It's time to started kicking one of my favorite dead dogs again: the rubbish talked about Brown Ale.
To summarise St. Michael, Brown Ale came in two varieties:
- Southern Brown Ale, weak, sweet, dark brown, basically bottled Dark Mild that's been sweetened. It's typified by Mann's Brown Ale. About 3% ABV,
- Northern Brown Ale, stronger, paler. Newcastle Brown. Between 4.5 and 5% ABV.
Let's see how true this description was between the wars.
Though first revived by Mann's around 1900, Brown Ale was only widely picked up by other breweries in the 1920's. It was only available in bottled form.
Here's a bunch of Brown Ales from the 1920's and 1930's, all from the South.
Surprisingly, the gravity of rose during the 1920's. While in 1926, it was in the range 1040-1044º, by 1932 it was 1052-1054º. Over the same period, other styles were more likely to have fallen in gravity.
Just a look at those gravities tells you that Brown Ale of the period could not possibly have been just a bottled version of Mild. No-one was brewing a Mild with a gravity over 1050º in the 1930's. All the examples in the table are from London breweries. Surely they should be in the weak Southern style? Well they aren't. These are all quite strong beers - the average gravity was around 1043 at the time.
I wonder what happened to Mann's Brown Ale? The 1932 version, at over 1054º, is one of the very strongest. How on earth did it end up under 3% ABV?
There's another indication that, at the time, Brown Ale had no connection with Mild. Whitbread and Barclay Perkins brewed it as a single gyle beer. It wasn't party-gyled with their Mild Ales. Their Brown Ales also had a distinctly different grist composition to the Milds and they were much more heavily-hopped. Colour, maybe they had that in common. Except that not all Milds were brown. Barclay Perkins produced amber and brown versions.
Let's take a closer look at Whitbread's DB Brown Ale and X Mild from 1933:
OK, both have a grist that's 70%-odd pale malt and both have around 75% attenuation. But that's about it as far as similarities go. The X has a fair bit of crystal, but no dark malts. The DB has a touch of chocolate. X is using the dark No. 3 sugar, DB Albion. The hopping is totally different, with DB using the same types of hop as the PA and IPA. It's much more heavily-hopped that the X, too (It has more hops than both PA and IPA as well.). The DB has a much higher gravity than X and was one of the strongest beers Whitbread brewed. Oh, they are a similar colour. I'll give you that one.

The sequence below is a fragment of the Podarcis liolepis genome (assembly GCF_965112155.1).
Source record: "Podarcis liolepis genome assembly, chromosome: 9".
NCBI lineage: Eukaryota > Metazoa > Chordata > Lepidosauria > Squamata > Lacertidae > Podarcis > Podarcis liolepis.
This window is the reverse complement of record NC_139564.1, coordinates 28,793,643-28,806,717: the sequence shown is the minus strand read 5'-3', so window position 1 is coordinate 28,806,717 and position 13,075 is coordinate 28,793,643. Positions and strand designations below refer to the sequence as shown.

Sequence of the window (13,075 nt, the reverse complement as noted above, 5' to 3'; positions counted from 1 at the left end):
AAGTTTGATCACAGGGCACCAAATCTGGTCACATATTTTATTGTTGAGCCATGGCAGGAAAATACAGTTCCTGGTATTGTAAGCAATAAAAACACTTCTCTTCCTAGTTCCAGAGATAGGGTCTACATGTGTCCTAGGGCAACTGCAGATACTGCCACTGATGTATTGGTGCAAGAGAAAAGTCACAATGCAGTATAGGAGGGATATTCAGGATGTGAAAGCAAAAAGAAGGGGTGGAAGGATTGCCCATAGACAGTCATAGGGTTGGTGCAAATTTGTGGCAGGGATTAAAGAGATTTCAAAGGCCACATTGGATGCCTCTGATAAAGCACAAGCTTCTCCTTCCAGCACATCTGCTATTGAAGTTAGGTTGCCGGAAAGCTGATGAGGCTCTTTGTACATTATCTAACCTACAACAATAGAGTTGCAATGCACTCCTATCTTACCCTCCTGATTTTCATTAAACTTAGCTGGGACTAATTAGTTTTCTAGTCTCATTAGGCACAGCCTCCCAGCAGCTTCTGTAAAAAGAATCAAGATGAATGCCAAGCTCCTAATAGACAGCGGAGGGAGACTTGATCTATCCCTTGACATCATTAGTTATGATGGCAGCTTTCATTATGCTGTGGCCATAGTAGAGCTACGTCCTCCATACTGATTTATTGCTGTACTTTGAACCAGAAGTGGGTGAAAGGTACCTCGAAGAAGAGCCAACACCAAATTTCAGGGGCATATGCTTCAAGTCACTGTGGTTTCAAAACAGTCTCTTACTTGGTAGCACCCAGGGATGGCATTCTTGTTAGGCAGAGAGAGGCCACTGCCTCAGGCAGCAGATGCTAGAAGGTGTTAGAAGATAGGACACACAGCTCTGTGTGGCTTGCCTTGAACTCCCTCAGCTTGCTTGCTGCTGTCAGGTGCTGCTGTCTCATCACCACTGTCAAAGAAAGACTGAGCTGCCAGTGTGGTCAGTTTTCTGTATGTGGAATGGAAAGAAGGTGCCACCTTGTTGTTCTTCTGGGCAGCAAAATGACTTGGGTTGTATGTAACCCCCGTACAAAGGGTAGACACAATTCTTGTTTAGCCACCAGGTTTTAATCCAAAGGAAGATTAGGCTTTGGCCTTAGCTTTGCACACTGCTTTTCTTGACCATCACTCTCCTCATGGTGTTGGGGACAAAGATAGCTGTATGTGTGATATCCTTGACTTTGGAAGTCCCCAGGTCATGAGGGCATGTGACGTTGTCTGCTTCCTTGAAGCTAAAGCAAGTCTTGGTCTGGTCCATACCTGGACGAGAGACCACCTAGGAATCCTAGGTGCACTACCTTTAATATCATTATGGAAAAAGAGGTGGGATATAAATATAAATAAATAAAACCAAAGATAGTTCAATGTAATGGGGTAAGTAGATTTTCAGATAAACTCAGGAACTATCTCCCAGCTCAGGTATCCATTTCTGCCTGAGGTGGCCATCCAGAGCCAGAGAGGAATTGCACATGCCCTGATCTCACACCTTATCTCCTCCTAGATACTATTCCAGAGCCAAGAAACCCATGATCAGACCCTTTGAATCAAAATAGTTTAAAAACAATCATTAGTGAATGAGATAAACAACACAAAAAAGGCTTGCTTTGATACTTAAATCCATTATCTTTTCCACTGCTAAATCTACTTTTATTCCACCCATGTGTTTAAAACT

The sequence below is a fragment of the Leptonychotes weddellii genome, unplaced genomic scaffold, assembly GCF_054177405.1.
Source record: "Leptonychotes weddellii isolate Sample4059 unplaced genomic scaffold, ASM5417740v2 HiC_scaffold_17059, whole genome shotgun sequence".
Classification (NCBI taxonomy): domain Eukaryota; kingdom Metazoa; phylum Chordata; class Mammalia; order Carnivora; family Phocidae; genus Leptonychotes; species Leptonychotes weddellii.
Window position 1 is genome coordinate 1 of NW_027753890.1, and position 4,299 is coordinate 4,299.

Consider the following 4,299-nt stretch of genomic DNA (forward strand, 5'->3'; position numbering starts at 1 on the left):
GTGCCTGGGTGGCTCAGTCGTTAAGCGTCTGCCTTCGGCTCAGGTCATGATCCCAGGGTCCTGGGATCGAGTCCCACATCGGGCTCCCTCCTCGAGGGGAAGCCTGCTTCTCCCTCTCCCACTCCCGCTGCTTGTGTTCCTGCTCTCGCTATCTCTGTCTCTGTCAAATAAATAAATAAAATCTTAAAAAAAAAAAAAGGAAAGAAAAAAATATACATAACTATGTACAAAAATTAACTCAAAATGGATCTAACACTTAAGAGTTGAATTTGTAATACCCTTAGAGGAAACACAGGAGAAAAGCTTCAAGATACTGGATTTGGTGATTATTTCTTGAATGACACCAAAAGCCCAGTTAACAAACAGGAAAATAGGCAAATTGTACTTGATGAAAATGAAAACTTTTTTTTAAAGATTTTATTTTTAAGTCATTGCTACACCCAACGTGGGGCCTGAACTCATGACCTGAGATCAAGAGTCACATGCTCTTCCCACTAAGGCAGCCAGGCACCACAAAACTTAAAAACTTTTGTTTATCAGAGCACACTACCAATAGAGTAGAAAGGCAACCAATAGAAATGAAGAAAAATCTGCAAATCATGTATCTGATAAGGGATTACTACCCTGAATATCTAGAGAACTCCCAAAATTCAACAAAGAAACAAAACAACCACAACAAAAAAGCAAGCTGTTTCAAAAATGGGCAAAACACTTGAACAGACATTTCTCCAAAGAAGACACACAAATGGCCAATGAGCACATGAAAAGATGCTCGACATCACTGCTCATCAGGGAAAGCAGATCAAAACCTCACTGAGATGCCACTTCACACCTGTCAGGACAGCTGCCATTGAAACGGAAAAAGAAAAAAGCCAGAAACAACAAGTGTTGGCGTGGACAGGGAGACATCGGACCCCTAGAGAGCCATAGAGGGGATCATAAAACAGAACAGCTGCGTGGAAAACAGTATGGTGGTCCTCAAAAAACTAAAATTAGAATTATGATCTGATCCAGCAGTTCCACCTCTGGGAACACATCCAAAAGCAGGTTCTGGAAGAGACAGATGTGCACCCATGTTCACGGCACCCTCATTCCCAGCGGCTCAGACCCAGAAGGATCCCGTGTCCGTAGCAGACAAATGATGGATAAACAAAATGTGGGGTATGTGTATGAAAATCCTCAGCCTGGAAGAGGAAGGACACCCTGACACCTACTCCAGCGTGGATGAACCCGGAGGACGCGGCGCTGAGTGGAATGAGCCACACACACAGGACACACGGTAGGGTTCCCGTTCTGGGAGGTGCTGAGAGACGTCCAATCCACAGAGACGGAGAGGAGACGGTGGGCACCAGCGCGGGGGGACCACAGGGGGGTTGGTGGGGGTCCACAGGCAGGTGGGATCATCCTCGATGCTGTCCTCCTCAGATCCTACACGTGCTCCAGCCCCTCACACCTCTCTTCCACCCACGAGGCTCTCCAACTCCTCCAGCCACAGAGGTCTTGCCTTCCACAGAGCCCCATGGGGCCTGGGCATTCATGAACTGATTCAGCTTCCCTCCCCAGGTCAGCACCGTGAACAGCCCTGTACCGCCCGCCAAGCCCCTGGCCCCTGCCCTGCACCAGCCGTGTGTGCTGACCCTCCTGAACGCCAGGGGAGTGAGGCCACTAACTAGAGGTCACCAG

Does it look as if DB was a version of X? Not at all. Colour is about the only thing they really have in common. DB also doesn't look much like a sweet, weak beer, as Southern-style Brown Ales are supposed to be, either.
Still not convinced? Lets move on to Barclay Perkins. In 1936, their Mild Ales - X, XX and A - all had their brewing water treated in the same way: 2/3 oz. salt and 7/12 oz gypsum per barrel in the hot liquor back, 1/8 pint per barrel of bi sulphite lime added just before mashing, 3 ozs per barrel of salt in the copper. Water for their Brown Ale was treated quite differently: 1.5 ozs. salt and 4 ozs gypsum per barrel in the hot liquor back, 2 ozs per barrel of salt in the copper. That doesn't look very similar to me.
News, Nuggets & Longreads 20/09/2014 - Boak & Bailey's Beer Blog - Writing about beer and pubs since 2007 Here’s our usual Saturday morning round-up of links to accompany your steaming Weiβwur...
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